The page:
According to California-based independent consultant Dana Clark, who monitors the policies of the international financial institutions, NGOs are worried about compliance with the original conditions of the adjustment loan ''and we are concerned about the upcoming, not-yet-approved Forest and Conservation Project (FCP) loan.''

During the last few years the Bank has been developing the FCP, originally intended to broaden the types of forest management practiced in the country.

Several meetings attended by Bank officials, government and non-governmental representatives established a critical need for a forest policy and guidelines for more ecologically sustainable, small to medium scale, community-based forestry operations.

''In a startling and inexcusable turnaround, these elements were removed late into project development on the justification that other donors were covering them,'' notes the NGO campaign document. ''This is patently false.''

The European Union and AusAID, the other major donors in the sector are providing small-scale support to community-based projects, but do not have programs to reform the Forestry Act or the Forest Authority.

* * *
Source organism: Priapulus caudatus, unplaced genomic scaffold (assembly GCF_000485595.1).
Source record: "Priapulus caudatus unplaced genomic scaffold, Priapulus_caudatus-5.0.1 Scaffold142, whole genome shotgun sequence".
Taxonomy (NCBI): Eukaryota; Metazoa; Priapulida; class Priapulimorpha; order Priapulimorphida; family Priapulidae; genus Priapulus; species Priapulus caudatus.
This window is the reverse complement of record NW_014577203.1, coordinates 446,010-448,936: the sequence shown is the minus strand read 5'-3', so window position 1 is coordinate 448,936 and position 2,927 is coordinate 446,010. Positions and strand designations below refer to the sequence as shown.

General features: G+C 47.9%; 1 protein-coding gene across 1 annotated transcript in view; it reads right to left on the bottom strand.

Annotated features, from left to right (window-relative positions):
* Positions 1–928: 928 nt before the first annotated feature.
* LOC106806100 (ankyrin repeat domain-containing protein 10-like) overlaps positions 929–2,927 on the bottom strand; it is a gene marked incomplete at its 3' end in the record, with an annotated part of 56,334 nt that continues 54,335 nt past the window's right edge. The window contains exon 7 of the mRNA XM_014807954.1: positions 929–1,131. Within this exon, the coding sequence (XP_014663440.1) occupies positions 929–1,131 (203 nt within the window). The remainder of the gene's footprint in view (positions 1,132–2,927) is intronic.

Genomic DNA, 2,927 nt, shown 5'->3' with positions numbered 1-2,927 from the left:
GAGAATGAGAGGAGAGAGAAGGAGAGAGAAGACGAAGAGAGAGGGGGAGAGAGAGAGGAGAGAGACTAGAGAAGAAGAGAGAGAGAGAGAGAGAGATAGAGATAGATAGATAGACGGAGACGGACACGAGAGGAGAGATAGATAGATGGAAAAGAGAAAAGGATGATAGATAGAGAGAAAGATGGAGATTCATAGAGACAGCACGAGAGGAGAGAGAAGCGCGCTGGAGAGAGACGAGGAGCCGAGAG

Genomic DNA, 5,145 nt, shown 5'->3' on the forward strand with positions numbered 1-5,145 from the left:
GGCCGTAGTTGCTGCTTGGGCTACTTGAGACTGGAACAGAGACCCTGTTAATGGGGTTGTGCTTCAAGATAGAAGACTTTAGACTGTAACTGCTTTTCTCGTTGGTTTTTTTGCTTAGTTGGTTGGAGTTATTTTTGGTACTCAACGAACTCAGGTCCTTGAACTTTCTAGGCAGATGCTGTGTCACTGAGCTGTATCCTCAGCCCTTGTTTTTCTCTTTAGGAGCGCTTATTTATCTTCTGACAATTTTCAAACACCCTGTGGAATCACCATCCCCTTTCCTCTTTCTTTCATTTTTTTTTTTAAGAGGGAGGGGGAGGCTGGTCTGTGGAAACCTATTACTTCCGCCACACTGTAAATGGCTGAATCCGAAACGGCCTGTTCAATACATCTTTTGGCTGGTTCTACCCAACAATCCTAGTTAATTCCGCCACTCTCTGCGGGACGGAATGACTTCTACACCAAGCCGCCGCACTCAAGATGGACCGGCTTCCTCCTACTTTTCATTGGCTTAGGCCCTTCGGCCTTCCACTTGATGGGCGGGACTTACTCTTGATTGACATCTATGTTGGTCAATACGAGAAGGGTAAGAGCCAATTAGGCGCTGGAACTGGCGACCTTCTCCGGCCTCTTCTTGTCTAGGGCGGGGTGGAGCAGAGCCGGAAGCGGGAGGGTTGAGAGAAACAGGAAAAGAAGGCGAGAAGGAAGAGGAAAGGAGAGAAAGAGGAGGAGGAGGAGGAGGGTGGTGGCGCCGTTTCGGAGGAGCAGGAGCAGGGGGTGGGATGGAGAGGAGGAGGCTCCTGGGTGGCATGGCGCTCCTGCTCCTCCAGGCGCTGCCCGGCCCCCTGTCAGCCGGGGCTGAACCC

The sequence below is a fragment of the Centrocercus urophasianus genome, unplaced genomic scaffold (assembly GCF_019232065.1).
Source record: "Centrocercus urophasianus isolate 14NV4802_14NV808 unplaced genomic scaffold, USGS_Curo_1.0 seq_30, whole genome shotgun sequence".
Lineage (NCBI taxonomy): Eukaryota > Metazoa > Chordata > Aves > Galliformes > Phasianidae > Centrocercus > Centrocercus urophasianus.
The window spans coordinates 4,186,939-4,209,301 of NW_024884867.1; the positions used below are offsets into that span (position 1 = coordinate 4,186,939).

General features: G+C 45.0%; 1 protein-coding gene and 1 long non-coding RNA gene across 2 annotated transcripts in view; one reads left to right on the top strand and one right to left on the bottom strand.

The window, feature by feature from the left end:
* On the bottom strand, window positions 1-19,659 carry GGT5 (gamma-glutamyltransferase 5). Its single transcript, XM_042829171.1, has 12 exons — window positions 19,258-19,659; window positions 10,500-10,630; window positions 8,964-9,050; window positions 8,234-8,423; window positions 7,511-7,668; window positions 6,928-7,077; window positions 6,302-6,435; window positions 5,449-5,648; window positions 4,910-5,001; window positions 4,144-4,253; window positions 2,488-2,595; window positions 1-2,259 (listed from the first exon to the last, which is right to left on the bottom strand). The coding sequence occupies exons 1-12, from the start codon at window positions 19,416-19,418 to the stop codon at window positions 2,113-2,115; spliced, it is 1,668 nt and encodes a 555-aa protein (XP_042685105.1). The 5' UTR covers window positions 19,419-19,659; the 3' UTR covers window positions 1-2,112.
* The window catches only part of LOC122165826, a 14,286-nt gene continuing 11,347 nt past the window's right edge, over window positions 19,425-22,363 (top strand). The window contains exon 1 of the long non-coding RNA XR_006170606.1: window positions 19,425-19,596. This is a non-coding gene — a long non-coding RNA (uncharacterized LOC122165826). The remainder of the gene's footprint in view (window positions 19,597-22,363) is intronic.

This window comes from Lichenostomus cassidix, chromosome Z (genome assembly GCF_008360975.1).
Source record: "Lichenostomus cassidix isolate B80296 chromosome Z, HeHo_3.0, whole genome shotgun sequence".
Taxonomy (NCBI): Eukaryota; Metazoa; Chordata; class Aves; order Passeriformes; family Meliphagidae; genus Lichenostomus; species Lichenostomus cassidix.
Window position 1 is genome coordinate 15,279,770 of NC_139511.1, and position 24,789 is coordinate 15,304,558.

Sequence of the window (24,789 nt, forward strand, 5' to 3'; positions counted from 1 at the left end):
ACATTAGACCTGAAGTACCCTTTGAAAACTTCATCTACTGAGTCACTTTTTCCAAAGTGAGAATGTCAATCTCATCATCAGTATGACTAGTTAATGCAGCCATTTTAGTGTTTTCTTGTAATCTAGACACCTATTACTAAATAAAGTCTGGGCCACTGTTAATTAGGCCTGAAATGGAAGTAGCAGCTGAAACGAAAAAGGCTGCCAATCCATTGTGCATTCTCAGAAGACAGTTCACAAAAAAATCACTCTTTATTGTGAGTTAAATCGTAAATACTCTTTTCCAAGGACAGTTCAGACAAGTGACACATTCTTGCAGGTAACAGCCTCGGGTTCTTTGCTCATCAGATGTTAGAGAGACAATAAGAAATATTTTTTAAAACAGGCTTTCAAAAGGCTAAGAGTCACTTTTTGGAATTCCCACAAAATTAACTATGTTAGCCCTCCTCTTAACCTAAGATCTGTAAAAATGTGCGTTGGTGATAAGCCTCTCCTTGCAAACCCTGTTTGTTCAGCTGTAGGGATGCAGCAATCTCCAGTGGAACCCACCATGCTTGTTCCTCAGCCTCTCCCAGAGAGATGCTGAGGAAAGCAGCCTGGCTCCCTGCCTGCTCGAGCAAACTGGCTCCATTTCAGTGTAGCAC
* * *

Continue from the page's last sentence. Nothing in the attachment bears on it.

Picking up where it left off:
The present forest allocation process in the nation of 4.5 million people remains biased towards large-scale intensive management for log-export by foreign companies, critics charge.

Studies carried out by the WorldWide Fund for Nature (WWF) in Papua New Guinea show that despite the moratorium being in place, the Forest Authority has continued to process several areas in order to bring them to tender and allocation. WWF specifically identifies two concessions -- Amanab Blocks 1 to 4 and Sembo -- as having been put to public tender after the establishment of the moratorium.

In a November 1999 budget speech, the country's prime minister, Mekere Morauta, conceded that ''governance has been particularly poor in the area of forestry, with the side effect of promoting corrupt practices and undermining environmental sustainability in logging activities.''

The new government in PNG came to power in July 1999 pledging to stabilize macro-economic conditions, improve the transparency and governance of public institutions and restore relations with the international financial institutions.

Morauta pledged his government's commitment to a moratorium on all new forestry licenses, extensions and conversions, ''and to proceed with a review of all existing licenses, to ensure that proper procedure is followed, that logging practices are not carried out in an unsustainable way and that landowners get their fair share of benefits from resource use.''

A decision by the Bank's board on the FCP and the disbursement of the second tranche of Papua New Guinea's SAL could come in a few weeks.

Officials at the Bank's external relations department declined to comment on the status of the project saying an announcement would be made in due course.

Pacific Islands News Association (PINA) Website: http://www.pinanius.org